13 Dec 2018 - by A4ID Team

Guest post: The Modern Slavery Act and SDG 8.7

Priya Shah, student at University of Warwick, examines the link between the UK’s Modern Slavery Act and SDG Target 8.7.

Priya Shah, student at University of Warwick, examines the link between the UK’s Modern Slavery Act and SDG Target 8.7, which focuses on the eradication of forced labour, ending modern slavery and human trafficking and securing the prohibition and elimination of the worst forms of child labour.

The Modern Slavery Act and SDG 8.7

The conflation of economic growth and decent work under Sustainable Development Goal (SDG) 8 adds a new perspective to human rights and business issues. Specifically, target 8.7, which was preceded and partially influenced by the Modern Slavery Act 2015, links development to the eradication of modern slavery, human trafficking and child labour. Since 2016 the focus of corporate social responsibility has arguably shifted between SDG 8.7 and the Modern Slavery Act, in such a way that presents the law as a tool for achieving the SDGs.

The utility of the law in relation to the SDGs is most evident when considering the minimal guidance offered by the UN as to how and by which methods the goals should be accomplished. Here, Section 54 of the Modern Slavery Act (a.k.a. the Tisc clause) provides instructions on identifying and addressing instances of modern slavery and human trafficking and obliges businesses with turnovers exceeding £36m to publish annual statements detailing related risks throughout their supply chains. The Tisc clause is key to understanding the Act’s contribution and potential worth towards realising SDG 8.7. Namely, the emphasis on supply chains feeds into SDG 17’s affirmation of global partnership as crucial to sustainable development, as well as the need, implicit in the SDGs, to address the causes and consequences of developed countries’ unsustainable consumption and production habits on the rest of the world.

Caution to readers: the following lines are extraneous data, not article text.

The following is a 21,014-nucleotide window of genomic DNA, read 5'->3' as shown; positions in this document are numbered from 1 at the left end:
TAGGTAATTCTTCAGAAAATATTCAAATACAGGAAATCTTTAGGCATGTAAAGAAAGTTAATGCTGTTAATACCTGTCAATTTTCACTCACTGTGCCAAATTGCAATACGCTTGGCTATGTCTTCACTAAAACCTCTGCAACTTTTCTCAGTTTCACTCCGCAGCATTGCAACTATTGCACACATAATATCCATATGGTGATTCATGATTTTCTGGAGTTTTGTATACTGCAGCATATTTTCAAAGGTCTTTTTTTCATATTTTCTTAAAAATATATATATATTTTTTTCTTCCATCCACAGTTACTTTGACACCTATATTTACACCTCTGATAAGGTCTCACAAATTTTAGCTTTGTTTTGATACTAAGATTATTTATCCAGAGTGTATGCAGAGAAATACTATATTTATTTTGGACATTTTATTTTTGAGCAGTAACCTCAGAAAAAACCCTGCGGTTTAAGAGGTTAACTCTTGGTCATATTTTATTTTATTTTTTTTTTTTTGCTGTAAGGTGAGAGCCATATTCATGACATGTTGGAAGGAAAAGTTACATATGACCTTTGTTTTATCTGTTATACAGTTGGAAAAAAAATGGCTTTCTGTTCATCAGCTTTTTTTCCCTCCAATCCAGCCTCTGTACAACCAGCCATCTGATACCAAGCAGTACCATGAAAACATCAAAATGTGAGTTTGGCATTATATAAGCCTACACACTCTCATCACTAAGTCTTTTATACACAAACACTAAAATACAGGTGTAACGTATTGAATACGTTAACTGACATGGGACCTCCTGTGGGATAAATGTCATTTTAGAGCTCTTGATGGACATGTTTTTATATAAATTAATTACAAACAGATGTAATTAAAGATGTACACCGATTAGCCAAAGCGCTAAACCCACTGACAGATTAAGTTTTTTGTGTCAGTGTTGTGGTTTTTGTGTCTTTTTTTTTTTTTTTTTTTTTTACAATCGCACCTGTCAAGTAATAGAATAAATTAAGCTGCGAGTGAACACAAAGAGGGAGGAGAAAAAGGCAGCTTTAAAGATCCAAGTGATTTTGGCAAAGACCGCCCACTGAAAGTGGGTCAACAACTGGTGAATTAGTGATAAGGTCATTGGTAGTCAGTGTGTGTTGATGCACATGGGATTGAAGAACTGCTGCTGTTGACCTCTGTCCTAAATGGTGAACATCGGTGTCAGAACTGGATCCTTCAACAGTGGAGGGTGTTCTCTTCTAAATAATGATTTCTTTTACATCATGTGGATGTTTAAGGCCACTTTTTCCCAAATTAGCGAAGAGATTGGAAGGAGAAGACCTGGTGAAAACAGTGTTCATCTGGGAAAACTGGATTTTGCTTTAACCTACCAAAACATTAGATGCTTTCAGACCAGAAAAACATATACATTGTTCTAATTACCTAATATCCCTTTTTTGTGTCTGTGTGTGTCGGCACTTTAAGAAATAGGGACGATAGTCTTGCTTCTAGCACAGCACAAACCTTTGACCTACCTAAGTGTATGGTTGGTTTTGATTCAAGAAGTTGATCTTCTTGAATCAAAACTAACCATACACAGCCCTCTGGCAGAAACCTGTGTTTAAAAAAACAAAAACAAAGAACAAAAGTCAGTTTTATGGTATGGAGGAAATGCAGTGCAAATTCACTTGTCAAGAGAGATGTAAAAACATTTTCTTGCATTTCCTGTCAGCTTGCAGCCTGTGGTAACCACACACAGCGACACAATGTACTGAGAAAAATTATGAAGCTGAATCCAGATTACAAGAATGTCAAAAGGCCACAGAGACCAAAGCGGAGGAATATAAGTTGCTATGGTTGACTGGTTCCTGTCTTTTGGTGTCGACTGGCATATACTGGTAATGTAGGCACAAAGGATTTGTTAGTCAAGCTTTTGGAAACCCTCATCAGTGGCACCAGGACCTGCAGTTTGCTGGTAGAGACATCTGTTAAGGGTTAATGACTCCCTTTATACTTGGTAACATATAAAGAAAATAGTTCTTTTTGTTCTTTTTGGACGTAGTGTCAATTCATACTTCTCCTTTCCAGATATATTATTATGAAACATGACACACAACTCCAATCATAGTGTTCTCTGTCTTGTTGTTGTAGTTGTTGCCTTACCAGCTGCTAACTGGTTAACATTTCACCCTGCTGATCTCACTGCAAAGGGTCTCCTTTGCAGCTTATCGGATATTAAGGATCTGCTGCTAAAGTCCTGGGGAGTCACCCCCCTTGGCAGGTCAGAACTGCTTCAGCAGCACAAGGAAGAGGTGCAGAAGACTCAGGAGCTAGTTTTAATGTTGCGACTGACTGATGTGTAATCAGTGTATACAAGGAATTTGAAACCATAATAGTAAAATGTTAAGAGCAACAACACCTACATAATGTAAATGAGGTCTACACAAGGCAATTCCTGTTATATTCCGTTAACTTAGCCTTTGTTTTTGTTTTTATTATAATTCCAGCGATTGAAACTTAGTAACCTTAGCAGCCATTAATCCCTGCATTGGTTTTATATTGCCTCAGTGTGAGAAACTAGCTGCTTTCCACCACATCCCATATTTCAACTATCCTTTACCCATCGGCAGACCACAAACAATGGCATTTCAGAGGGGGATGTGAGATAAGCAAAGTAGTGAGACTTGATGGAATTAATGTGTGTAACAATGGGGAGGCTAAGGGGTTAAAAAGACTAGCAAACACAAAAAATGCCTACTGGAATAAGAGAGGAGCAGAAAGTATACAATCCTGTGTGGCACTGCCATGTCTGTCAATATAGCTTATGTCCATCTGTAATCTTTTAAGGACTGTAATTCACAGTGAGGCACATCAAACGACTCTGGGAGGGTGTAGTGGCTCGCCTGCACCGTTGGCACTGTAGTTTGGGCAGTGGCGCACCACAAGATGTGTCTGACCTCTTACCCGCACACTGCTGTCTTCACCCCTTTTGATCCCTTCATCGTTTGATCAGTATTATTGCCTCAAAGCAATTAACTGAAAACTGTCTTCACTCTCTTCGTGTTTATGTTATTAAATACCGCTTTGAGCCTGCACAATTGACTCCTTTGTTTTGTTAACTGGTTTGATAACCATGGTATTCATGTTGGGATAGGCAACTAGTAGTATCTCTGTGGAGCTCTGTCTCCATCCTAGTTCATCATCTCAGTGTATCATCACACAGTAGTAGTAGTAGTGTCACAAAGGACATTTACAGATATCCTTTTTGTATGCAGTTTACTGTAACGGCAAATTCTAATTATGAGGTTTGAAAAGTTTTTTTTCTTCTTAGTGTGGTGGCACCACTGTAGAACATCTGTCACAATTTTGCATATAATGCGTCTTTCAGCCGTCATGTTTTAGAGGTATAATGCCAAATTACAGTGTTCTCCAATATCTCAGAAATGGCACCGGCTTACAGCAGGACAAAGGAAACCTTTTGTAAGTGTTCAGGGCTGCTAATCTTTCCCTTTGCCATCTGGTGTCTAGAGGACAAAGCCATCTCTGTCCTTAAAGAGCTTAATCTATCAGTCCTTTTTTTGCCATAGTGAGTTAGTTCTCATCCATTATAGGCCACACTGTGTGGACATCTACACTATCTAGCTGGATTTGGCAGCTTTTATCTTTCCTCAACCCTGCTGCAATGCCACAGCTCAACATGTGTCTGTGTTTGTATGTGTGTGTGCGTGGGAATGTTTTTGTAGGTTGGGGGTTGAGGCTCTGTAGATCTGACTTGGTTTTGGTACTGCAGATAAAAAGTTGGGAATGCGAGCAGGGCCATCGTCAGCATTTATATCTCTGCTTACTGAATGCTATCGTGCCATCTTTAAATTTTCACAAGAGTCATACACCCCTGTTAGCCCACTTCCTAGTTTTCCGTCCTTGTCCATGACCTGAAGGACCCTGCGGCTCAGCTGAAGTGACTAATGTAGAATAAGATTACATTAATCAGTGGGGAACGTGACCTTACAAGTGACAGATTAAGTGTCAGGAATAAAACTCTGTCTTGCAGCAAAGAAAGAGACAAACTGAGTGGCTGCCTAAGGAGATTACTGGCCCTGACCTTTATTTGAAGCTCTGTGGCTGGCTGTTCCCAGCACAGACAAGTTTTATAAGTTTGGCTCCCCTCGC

Equally relevant is the discourse around modern slavery that the Act has stimulated. Not only did it successfully influence the inclusion of target 8.7 within the SDGs, but it has also attracted media attention, encouraged the creation of initiatives within the NGO sector and raised awareness among consumers, investors and businesses alike. One such example is the recent launch by the British Retail Consortium of a ‘Better Retail Better World’ initiative, which integrates SDG 8 and operates on the premise that suppliers are more likely to adopt alternative methods when confronted by the united pressure of multiple retailers. The involvement and mobilisation of this range and quantity of actors and agencies is relevant to this discussion, as it is reflective of the SDGs’ philosophy as one in which everyone shares ‘a common responsibility for playing their part in delivering the global vision.’[1]

However, despite the legally-binding nature of the Act compared to the SDGs, only 54% of businesses required to publish statements have done so, to date.[2] Although there is mounting criticism regarding the lack of penalties imposed on those failing to publish a satisfactory statement, the percentage of compliant organisations is increasing and remains significant when plotted against the SDGs’ 15-year timescale. Similarly, although statements continue to lack detail on elements of due diligence, they are increasingly longer and more detailed: 67% of statements addressed structure and supply chains moderately well or in detail in 2017, compared to just 46% in 2016.[3]

Thus, the trend appears promising. Yet, the question remains as to whether the law would be of greater benefit to the SDGs if the Act were instead used to mobilise actors, gather data and determine vulnerable areas before harvesting this intelligence and implementing a more stringent law, by which workers themselves are able to report infringements, such as in France. Ultimately, the Act proves its worth as a starting tool for target 8.7, but leaves as much room for improvement as there is time to fulfil the goals.

*The views, opinions and positions expressed within these guest posts are those of the author alone and do not represent those of A4ID

[1] https://sustainabledevelopment.un.org/content/documents/1684SF_-_SDG_Universality_Report_-_May_2015.pdf

[2] https://tiscreport.org accessed on 06/07/2018

[3] http://ergonassociates.net/wp-content/uploads/2016/03/MSA_One_year_on_April_2017.pdf?x74739

 

 

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